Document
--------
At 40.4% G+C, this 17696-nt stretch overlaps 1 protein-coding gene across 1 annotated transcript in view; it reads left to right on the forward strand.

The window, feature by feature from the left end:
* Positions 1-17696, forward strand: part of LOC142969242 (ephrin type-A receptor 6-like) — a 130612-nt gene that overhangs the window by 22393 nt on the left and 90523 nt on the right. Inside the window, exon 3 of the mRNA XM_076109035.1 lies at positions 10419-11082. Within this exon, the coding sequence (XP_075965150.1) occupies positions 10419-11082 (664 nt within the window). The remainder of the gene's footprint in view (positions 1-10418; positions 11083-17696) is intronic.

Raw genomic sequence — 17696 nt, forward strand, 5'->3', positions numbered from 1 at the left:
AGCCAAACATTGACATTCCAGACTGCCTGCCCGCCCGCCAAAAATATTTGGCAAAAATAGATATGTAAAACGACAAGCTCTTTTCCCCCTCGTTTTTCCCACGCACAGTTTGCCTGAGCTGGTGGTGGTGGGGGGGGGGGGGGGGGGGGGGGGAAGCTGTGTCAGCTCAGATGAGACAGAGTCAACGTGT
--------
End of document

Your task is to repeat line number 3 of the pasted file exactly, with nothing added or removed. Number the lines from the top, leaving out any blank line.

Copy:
* Positions 1-17696, forward strand: part of LOC142969242 (ephrin type-A receptor 6-like) — a 130612-nt gene that overhangs the window by 22393 nt on the left and 90523 nt on the right. Inside the window, exon 3 of the mRNA XM_076109035.1 lies at positions 10419-11082. Within this exon, the coding sequence (XP_075965150.1) occupies positions 10419-11082 (664 nt within the window). The remainder of the gene's footprint in view (positions 1-10418; positions 11083-17696) is intronic.